Icon of New Journalismis no more

Tom Wolfe, an innovative journalist whose technicolour, wildly punctuated prose brought to life the worlds of California surfers, car customisers, astronauts and Manhattans moneyed status-seekers in works like The Kandy-Kolored Tangerine-Flake Streamline Baby, The Right Stuff and Bonfire of the Vanities, died on Monday in a Manhattan hospital. He was 87.

By Deirdre Carmody and William Grimes
  • Published 16.05.18
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Tom Wolfe

New York: Tom Wolfe, an innovative journalist whose technicolour, wildly punctuated prose brought to life the worlds of California surfers, car customisers, astronauts and Manhattans moneyed status-seekers in works like The Kandy-Kolored Tangerine-Flake Streamline Baby, The Right Stuff and Bonfire of the Vanities, died on Monday in a Manhattan hospital. He was 87.

His death was confirmed by his agent, Lynn Nesbit, who said Wolfe had been hospitalised with an infection. He had lived in New York since joining The New York Herald Tribune as a reporter in 1962.

In his use of novelistic techniques in his non-fiction, Wolfe, beginning in the 1960s, helped create the enormously influential hybrid known as the New Journalism.

But as an unabashed contrarian, he was almost as well known for his attire as his satire. He was instantly recognisable as he strolled down Madison Avenue - a tall, slender, blue-eyed, still-boyish-looking man in his spotless three-piece vanilla bespoke suit, pinstriped silk shirt with a starched white high collar, bright handkerchief, watch on a fob, faux spats and white shoes.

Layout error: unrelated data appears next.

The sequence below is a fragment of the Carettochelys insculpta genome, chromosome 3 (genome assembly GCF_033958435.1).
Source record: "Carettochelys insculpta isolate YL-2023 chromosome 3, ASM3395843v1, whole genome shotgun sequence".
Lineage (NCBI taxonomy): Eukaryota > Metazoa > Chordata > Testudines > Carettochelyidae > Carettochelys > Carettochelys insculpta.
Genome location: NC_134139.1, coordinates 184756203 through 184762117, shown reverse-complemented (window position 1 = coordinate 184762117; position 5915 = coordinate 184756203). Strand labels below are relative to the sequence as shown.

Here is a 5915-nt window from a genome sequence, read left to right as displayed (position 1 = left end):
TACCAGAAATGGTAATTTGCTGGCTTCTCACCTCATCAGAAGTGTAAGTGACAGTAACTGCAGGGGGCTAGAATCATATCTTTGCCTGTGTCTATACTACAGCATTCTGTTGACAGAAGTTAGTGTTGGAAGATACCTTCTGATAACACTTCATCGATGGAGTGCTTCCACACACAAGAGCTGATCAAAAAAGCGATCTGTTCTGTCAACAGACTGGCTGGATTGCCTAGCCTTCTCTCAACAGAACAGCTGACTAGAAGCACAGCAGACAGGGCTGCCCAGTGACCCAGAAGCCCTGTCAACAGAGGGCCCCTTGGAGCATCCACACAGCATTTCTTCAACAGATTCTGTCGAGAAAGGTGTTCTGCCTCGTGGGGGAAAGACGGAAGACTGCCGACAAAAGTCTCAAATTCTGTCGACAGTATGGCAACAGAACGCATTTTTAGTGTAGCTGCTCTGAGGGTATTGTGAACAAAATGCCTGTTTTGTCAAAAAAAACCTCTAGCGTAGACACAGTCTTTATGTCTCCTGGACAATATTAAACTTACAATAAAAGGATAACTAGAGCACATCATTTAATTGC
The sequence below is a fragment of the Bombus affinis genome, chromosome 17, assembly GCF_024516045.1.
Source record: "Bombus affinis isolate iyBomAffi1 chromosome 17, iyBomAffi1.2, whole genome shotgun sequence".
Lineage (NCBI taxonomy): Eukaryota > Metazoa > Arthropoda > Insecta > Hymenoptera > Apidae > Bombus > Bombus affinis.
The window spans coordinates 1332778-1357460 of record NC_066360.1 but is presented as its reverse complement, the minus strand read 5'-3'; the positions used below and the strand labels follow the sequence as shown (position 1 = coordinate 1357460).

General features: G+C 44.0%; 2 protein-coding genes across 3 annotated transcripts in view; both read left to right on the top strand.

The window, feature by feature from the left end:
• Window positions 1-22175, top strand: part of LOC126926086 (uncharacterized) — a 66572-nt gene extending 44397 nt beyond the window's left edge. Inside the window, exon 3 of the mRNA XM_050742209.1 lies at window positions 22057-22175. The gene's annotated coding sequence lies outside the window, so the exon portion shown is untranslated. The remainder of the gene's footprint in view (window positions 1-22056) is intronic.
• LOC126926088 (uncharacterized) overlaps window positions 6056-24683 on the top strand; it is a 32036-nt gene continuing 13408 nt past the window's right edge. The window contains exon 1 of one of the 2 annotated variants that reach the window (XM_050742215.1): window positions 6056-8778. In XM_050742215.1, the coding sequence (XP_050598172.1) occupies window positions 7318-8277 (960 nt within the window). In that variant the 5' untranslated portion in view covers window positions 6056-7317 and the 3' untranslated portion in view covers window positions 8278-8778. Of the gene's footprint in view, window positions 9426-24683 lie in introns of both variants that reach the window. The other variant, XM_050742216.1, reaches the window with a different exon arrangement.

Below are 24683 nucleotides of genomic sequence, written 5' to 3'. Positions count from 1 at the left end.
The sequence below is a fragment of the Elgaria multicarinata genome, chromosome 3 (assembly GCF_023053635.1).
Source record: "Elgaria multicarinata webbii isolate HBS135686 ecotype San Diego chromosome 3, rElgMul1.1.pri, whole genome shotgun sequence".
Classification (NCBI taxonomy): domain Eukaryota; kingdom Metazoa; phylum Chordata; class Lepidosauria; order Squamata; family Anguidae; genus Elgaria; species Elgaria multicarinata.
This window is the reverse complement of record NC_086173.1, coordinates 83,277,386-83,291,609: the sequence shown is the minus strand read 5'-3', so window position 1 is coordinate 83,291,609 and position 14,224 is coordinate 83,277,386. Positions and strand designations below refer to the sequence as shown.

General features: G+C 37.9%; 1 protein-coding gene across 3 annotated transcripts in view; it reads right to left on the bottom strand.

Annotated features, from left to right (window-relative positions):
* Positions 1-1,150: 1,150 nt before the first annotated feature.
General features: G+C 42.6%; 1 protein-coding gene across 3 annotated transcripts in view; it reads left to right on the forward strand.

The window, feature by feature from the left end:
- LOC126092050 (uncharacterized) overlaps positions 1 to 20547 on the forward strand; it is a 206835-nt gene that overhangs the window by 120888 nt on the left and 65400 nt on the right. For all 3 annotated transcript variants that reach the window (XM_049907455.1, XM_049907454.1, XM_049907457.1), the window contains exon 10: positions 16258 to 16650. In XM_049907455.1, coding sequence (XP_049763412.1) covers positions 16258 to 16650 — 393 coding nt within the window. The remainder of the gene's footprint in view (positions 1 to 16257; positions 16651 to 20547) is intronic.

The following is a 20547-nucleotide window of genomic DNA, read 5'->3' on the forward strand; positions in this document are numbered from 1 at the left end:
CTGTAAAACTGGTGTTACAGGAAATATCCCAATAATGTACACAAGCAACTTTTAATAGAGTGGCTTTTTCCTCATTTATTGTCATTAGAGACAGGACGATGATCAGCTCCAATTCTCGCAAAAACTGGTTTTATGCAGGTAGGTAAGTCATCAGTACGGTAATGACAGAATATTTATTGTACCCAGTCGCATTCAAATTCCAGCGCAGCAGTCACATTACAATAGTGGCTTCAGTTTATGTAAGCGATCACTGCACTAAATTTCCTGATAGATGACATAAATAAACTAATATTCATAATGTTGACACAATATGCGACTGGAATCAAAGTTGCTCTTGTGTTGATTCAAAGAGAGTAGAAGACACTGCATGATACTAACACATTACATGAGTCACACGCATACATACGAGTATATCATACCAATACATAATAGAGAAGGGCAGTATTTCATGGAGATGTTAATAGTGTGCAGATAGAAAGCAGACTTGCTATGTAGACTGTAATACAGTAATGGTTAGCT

Once asked to describe his get-up, Wolfe replied brightly, "Neo-pretentious".

It was a typically wry response from a writer who found delight in lacerating the pretentiousness of others. He had a pitiless eye and a penchant for spotting trends and then giving them names, some of which - like "Radical Chic" and "the Me Decade" - became American idioms.

His talent as a writer and caricaturist was evident from the start in his verbal pyrotechnics and perfect mimicry of speech patterns, his meticulous reporting and his creative use of pop language and explosive punctuation.

"As a titlist of flamboyance he is without peer in the western world," Joseph Epstein wrote in the The New Republic. "His prose style is normally shotgun baroque, sometimes edging over into machine-gun rococo, as in his article on Las Vegas which begins by repeating the word 'hernia' fifty-seven times."

William F. Buckley, Jr, writing in National Review, put it more simply: "He is probably the most skillful writer in America - I mean by that he can do more things with words than anyone else."

New York Times News Service